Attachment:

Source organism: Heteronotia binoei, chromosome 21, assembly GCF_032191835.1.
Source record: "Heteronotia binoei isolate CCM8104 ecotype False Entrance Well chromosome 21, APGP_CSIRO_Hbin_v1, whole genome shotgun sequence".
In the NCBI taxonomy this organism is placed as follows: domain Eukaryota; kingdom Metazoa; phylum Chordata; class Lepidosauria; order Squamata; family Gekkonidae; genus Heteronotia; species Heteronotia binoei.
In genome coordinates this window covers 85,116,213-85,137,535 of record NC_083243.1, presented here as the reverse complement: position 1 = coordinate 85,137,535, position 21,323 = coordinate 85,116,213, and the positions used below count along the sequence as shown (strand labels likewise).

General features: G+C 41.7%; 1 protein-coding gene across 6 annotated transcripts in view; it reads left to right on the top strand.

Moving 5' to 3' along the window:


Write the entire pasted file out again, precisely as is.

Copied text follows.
Source organism: Heteronotia binoei, chromosome 21, assembly GCF_032191835.1.
Source record: "Heteronotia binoei isolate CCM8104 ecotype False Entrance Well chromosome 21, APGP_CSIRO_Hbin_v1, whole genome shotgun sequence".
In the NCBI taxonomy this organism is placed as follows: domain Eukaryota; kingdom Metazoa; phylum Chordata; class Lepidosauria; order Squamata; family Gekkonidae; genus Heteronotia; species Heteronotia binoei.
In genome coordinates this window covers 85,116,213-85,137,535 of record NC_083243.1, presented here as the reverse complement: position 1 = coordinate 85,137,535, position 21,323 = coordinate 85,116,213, and the positions used below count along the sequence as shown (strand labels likewise).

General features: G+C 41.7%; 1 protein-coding gene across 6 annotated transcripts in view; it reads left to right on the top strand.

Moving 5' to 3' along the window: